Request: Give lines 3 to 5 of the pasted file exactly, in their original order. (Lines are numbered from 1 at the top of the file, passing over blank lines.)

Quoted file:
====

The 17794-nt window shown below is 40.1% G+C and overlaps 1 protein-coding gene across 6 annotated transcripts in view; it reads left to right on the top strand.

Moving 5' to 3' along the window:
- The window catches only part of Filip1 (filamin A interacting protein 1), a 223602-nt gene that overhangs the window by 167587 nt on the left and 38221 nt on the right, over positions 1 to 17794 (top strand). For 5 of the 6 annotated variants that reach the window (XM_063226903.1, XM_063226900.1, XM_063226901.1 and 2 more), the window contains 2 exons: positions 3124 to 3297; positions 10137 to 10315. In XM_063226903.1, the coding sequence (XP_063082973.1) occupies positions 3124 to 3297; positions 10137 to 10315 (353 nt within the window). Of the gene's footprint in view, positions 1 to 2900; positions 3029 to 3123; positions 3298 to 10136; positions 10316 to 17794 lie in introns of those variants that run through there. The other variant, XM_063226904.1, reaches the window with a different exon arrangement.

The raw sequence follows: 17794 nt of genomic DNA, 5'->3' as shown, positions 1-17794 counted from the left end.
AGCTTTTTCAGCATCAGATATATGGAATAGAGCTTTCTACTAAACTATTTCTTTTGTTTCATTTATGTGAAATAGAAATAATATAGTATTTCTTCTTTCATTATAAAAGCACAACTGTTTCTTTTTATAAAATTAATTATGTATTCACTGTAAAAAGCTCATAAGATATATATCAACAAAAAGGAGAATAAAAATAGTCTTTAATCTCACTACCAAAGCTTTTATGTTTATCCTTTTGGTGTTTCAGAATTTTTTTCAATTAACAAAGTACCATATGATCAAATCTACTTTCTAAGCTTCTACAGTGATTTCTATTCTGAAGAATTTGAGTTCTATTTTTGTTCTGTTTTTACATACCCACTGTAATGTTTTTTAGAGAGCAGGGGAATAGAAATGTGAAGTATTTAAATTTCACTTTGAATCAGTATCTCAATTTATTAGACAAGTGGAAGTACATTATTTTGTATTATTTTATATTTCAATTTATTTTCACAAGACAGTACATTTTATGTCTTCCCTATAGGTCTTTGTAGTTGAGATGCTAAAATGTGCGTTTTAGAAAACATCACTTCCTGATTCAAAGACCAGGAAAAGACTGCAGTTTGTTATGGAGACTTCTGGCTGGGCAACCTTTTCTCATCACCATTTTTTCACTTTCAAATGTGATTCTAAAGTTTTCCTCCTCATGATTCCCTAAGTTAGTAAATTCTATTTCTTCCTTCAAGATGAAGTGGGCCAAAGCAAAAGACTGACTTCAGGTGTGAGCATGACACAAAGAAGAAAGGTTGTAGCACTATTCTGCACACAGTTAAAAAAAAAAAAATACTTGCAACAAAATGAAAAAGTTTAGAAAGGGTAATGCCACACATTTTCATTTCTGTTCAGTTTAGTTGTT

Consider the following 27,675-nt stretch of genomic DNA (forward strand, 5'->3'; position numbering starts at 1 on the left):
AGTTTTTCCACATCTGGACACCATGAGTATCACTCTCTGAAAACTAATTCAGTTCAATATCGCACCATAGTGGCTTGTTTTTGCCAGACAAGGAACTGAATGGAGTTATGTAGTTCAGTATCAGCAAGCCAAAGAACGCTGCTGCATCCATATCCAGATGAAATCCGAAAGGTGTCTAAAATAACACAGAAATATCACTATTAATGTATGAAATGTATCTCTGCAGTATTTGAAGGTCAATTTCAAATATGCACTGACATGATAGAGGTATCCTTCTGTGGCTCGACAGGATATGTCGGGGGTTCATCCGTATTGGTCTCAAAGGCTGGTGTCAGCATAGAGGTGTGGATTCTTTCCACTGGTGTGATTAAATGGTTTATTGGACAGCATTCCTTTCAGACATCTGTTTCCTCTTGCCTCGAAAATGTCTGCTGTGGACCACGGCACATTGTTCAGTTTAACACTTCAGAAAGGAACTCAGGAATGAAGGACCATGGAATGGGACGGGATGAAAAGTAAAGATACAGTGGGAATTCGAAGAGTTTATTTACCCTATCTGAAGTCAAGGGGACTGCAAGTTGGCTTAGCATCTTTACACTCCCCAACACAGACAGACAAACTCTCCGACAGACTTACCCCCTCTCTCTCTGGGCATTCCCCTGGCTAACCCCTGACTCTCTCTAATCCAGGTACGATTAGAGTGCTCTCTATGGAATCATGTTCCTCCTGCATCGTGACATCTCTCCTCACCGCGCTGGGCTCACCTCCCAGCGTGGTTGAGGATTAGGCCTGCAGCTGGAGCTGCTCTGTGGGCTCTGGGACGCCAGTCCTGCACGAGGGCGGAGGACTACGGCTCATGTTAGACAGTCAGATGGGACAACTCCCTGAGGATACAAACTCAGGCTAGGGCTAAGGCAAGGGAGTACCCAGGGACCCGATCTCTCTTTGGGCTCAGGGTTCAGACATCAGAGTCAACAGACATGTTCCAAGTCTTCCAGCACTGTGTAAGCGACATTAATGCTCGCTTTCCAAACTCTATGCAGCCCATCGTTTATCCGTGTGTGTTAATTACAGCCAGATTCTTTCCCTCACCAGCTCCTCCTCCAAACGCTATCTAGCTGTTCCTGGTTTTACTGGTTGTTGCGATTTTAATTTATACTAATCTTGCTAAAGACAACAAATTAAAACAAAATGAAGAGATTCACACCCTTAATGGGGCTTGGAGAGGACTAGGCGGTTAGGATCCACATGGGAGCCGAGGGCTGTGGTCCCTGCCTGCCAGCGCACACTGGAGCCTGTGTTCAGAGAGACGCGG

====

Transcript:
- The window catches only part of Filip1 (filamin A interacting protein 1), a 223602-nt gene that overhangs the window by 167587 nt on the left and 38221 nt on the right, over positions 1 to 17794 (top strand). For 5 of the 6 annotated variants that reach the window (XM_063226903.1, XM_063226900.1, XM_063226901.1 and 2 more), the window contains 2 exons: positions 3124 to 3297; positions 10137 to 10315. In XM_063226903.1, the coding sequence (XP_063082973.1) occupies positions 3124 to 3297; positions 10137 to 10315 (353 nt within the window). Of the gene's footprint in view, positions 1 to 2900; positions 3029 to 3123; positions 3298 to 10136; positions 10316 to 17794 lie in introns of those variants that run through there. The other variant, XM_063226904.1, reaches the window with a different exon arrangement.

The raw sequence follows: 17794 nt of genomic DNA, 5'->3' as shown, positions 1-17794 counted from the left end.
AGCTTTTTCAGCATCAGATATATGGAATAGAGCTTTCTACTAAACTATTTCTTTTGTTTCATTTATGTGAAATAGAAATAATATAGTATTTCTTCTTTCATTATAAAAGCACAACTGTTTCTTTTTATAAAATTAATTATGTATTCACTGTAAAAAGCTCATAAGATATATATCAACAAAAAGGAGAATAAAAATAGTCTTTAATCTCACTACCAAAGCTTTTATGTTTATCCTTTTGGTGTTTCAGAATTTTTTTCAATTAACAAAGTACCATATGATCAAATCTACTTTCTAAGCTTCTACAGTGATTTCTATTCTGAAGAATTTGAGTTCTATTTTTGTTCTGTTTTTACATACCCACTGTAATGTTTTTTAGAGAGCAGGGGAATAGAAATGTGAAGTATTTAAATTTCACTTTGAATCAGTATCTCAATTTATTAGACAAGTGGAAGTACATTATTTTGTATTATTTTATATTTCAATTTATTTTCACAAGACAGTACATTTTATGTCTTCCCTATAGGTCTTTGTAGTTGAGATGCTAAAATGTGCGTTTTAGAAAACATCACTTCCTGATTCAAAGACCAGGAAAAGACTGCAGTTTGTTATGGAGACTTCTGGCTGGGCAACCTTTTCTCATCACCATTTTTTCACTTTCAAATGTGATTCTAAAGTTTTCCTCCTCATGATTCCCTAAGTTAGTAAATTCTATTTCTTCCTTCAAGATGAAGTGGGCCAAAGCAAAAGACTGACTTCAGGTGTGAGCATGACACAAAGAAGAAAGGTTGTAGCACTATTCTGCACACAGTTAAAAAAAAAAAAATACTTGCAACAAAATGAAAAAGTTTAGAAAGGGTAATGCCACACATTTTCATTTCTGTTCAGTTTAGTTGTT